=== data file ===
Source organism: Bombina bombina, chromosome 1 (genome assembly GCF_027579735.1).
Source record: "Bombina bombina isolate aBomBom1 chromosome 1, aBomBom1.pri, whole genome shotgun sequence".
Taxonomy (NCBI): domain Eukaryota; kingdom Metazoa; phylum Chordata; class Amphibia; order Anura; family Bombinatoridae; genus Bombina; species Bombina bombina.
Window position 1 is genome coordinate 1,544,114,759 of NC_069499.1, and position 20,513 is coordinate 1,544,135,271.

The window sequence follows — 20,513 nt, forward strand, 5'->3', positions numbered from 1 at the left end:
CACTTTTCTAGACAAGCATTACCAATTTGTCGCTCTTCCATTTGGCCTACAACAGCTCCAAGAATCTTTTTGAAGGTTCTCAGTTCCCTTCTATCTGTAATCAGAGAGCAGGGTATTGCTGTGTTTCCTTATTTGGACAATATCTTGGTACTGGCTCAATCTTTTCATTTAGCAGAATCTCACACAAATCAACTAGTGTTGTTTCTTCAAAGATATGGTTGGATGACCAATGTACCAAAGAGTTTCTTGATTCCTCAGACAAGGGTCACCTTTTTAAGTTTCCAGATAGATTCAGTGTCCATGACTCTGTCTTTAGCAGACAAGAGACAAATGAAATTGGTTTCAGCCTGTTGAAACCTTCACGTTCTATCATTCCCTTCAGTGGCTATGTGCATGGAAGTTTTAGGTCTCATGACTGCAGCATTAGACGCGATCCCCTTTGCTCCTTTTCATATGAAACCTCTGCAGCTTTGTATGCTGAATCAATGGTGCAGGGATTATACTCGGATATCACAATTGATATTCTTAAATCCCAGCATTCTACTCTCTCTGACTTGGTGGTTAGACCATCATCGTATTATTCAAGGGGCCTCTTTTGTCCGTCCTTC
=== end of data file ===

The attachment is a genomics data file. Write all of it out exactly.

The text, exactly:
Source organism: Bombina bombina, chromosome 1 (genome assembly GCF_027579735.1).
Source record: "Bombina bombina isolate aBomBom1 chromosome 1, aBomBom1.pri, whole genome shotgun sequence".
Taxonomy (NCBI): domain Eukaryota; kingdom Metazoa; phylum Chordata; class Amphibia; order Anura; family Bombinatoridae; genus Bombina; species Bombina bombina.
Window position 1 is genome coordinate 1,544,114,759 of NC_069499.1, and position 20,513 is coordinate 1,544,135,271.

The window sequence follows — 20,513 nt, forward strand, 5'->3', positions numbered from 1 at the left end:
CACTTTTCTAGACAAGCATTACCAATTTGTCGCTCTTCCATTTGGCCTACAACAGCTCCAAGAATCTTTTTGAAGGTTCTCAGTTCCCTTCTATCTGTAATCAGAGAGCAGGGTATTGCTGTGTTTCCTTATTTGGACAATATCTTGGTACTGGCTCAATCTTTTCATTTAGCAGAATCTCACACAAATCAACTAGTGTTGTTTCTTCAAAGATATGGTTGGATGACCAATGTACCAAAGAGTTTCTTGATTCCTCAGACAAGGGTCACCTTTTTAAGTTTCCAGATAGATTCAGTGTCCATGACTCTGTCTTTAGCAGACAAGAGACAAATGAAATTGGTTTCAGCCTGTTGAAACCTTCACGTTCTATCATTCCCTTCAGTGGCTATGTGCATGGAAGTTTTAGGTCTCATGACTGCAGCATTAGACGCGATCCCCTTTGCTCCTTTTCATATGAAACCTCTGCAGCTTTGTATGCTGAATCAATGGTGCAGGGATTATACTCGGATATCACAATTGATATTCTTAAATCCCAGCATTCTACTCTCTCTGACTTGGTGGTTAGACCATCATCGTATTATTCAAGGGGCCTCTTTTGTCCGTCCTTC